11. Coastal Command's Aerial Adversaries

    I don't know where you got the Letov from: not in CC anywhere, AFAIK. A few tweaks: The Swordfish and Albacore were predominantly FAA, only being used by CC late in the war in the eastern Channel for anti-E-boat patrols. The Avenger was entirely FAA. I'd drop the He51 and FW56, only surviving as trainers at this time, and I'm not sure about the Ar95 - perhaps the He114 could also be considered? Ditto the Shark, and the Nomads were in South Africa as trainers. A whole range of Liberator marks were used by CC, but generally not the Mk.II (some did). The Gladiators should be the FAA's Sea Gladiators (ditto Sea Hurricanes) unless you are counting their use as Met aircraft, but they would only be carrying out local flights above their own airfields, and perhaps a range of other obsolete types could be considered for these duties? The Typhoon did not see service with CC or the FAA - the latter did at least have a brief loan of one, promptly crashing it. There was a multi-part Warwick kit that permitted the making of any variant - a vacuform from Contrail. For a full list of FAA types in this theatre, you should add the Roc, the Maryland, and the N3PB. The Fokker T8W saw brief use with CC. Boston/Havocs and Chesapeakes were only seen as trainers. I have my doubts about the Battle, but where is the Beaufighter? The USS Wasp's Wildcats, Vindicators (and Devastators?) were based in Orkney during Operations Pedestal and Bowery: the USS Ranger did carry out a strike against a Norwegian target but don't know offhand what types she had - I suspect Wildcats and Dauntlesses. (Edit: Wiki adds Avengers.) Floatplanes as target tugs: the drogues would be carried on board and paid out before the shooting began. They would then be dropped on an adjacent airfield (or and pre-arranged convenient piece of dry land, I assume).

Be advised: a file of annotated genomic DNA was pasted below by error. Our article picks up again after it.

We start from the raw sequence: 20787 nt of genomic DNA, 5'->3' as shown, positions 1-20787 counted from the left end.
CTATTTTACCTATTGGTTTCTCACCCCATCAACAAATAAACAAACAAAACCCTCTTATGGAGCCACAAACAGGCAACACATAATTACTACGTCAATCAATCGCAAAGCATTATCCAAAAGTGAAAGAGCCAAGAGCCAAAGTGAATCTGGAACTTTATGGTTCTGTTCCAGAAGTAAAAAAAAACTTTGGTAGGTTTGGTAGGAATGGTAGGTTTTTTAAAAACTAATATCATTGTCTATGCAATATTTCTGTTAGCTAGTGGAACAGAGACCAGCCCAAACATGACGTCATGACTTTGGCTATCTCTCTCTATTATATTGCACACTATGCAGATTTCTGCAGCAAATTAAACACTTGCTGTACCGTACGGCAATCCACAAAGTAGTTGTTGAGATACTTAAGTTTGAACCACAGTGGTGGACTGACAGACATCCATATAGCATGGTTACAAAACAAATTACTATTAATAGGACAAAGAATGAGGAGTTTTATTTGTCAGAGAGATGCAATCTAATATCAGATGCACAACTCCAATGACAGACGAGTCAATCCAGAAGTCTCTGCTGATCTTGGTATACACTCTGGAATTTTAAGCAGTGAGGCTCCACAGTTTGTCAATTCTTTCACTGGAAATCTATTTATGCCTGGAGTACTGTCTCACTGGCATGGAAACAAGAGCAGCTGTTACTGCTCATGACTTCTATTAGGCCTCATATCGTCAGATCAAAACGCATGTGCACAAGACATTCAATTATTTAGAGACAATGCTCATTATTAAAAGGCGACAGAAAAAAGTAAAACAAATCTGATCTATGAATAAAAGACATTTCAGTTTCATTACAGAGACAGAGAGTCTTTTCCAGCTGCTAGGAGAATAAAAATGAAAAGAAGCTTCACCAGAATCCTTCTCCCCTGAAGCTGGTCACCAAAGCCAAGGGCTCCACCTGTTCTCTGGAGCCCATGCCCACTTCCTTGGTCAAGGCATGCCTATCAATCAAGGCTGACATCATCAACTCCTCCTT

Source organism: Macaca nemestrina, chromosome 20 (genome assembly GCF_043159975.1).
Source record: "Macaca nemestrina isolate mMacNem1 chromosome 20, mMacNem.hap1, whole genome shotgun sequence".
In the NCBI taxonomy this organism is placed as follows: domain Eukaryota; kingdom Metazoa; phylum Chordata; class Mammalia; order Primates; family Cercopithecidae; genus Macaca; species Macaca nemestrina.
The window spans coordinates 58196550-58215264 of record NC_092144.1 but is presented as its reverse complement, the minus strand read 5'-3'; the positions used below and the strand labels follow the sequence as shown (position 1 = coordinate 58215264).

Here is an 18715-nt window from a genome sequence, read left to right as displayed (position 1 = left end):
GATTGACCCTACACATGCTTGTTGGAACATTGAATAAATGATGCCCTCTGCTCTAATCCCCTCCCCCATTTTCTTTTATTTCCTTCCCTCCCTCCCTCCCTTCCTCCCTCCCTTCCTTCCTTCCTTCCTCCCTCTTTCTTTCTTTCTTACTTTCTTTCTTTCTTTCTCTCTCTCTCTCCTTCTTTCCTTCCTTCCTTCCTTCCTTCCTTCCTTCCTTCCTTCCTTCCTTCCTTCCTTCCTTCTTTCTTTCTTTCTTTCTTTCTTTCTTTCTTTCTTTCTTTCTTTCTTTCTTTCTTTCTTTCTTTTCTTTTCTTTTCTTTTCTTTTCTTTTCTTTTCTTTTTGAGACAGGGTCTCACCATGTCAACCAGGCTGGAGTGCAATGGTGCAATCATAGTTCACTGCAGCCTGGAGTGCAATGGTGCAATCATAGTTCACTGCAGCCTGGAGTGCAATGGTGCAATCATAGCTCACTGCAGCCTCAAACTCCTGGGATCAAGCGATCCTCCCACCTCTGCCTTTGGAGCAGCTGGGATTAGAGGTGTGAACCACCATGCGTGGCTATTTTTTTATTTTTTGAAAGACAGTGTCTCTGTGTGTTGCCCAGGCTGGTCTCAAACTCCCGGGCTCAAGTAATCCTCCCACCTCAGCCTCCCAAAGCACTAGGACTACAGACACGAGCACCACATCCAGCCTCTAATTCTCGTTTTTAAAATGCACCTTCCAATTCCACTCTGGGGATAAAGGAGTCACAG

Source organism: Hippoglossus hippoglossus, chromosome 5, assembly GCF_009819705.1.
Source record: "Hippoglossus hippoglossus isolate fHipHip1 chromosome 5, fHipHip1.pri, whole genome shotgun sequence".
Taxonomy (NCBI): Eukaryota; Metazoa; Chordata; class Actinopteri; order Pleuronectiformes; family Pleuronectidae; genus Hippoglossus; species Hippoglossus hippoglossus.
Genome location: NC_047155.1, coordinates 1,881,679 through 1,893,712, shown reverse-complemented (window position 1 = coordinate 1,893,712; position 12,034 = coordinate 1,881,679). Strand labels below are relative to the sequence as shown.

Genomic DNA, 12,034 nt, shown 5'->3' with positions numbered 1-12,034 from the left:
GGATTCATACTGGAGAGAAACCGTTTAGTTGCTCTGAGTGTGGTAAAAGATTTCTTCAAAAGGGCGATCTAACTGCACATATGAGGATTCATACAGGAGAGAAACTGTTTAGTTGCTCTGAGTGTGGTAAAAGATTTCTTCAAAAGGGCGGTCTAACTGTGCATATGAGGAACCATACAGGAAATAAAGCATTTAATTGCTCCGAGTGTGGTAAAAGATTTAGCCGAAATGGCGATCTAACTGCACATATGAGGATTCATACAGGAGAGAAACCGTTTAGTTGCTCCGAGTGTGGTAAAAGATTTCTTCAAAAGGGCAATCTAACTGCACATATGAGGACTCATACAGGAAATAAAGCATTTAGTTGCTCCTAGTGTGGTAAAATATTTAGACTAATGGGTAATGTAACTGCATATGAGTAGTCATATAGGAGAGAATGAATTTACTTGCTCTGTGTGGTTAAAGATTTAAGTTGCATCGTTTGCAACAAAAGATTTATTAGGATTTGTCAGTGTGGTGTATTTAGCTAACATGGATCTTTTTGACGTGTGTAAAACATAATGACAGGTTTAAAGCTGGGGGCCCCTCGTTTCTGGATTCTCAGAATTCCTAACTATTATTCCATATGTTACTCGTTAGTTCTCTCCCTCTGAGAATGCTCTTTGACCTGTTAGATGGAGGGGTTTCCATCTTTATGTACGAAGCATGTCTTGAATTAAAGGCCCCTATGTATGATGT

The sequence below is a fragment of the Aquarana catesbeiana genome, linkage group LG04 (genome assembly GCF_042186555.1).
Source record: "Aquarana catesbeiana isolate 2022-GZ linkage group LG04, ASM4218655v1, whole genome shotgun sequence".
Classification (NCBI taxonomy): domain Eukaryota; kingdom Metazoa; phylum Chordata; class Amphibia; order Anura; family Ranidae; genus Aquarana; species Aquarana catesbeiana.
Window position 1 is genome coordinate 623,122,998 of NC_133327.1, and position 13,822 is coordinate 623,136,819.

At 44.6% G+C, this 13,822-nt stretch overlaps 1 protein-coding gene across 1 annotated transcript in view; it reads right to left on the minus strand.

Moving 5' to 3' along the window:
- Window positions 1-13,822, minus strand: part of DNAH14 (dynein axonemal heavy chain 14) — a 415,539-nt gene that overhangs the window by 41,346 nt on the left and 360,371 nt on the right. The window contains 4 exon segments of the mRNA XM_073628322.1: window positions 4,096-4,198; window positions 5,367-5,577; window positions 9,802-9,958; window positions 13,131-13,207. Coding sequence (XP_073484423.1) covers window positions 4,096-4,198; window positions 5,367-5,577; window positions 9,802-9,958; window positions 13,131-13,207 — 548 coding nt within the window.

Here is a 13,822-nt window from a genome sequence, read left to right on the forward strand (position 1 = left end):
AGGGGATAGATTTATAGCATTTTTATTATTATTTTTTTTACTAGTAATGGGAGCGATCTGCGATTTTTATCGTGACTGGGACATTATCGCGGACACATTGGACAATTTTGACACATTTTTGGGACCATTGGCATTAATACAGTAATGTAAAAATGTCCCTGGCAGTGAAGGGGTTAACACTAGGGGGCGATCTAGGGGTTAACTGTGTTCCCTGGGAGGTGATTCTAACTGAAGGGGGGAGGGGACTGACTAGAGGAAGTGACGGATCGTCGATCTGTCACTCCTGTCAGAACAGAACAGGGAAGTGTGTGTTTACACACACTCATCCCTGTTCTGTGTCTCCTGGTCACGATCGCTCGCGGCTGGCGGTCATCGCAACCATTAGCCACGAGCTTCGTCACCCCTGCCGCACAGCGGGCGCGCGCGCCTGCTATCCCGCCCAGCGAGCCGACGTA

12. Coastal Command's Aerial Adversaries

    HMS Audacity was sunk in December 1941. This was well before Coastal Command received their first Mosquitos - the first Mk.VI for anyone didn't fly for another six months.
  13. Coastal Command's Aerial Adversaries

    Apparently the Bizerte did carry Luftwaffe camouflage, and was used for rather longer than I'd thought. Some of them were even bought off the Vichy. http://www.luftwaffe-experten.org/forums/index.php?showtopic=86&hl=
  14. Coastal Command's Aerial Adversaries

    Add CAM ships (RN and merchants) with Sea Hurricanes and Fulmars to the list of effective anti-Condor activities, then the escort carriers starting with HMS Audacity. The Mosquitos were much later.
  15. Coastal Command's Aerial Adversaries

    OK: in the UK we'd normally count the Murmansk run as Arctic rather than Atlantic, which does make some of the Norway operations multi-theatre. You're looking at operations from the French Atlantic coast and the anti-convoy operations from Norway. This does rule out types such as the Do217 - unless some of the E-5's with Hs293 operated over Biscay? You don't have to worry about painting Vichy types, they did not operate alongside or directly for the Germans. They may have fought the British (and later the Americans) on their own account, but that's a different matter. The examples of the Bizerte were operated by the Luftwaffe, in Luftwaffe markings, though (presumably?) Aeronavale camouflage. Chris Goss has a good book on the operations of KG40 over Biscay (have you considered the Ju88H?), and Norman Franks has another on the wider aspects of Biscay, but primarily from the UK side. You've certainly got plenty to choose from among the Allied mediums and heavies. Not, I think, the Stirling, and certainly not the Manchester, but otherwise just about everything.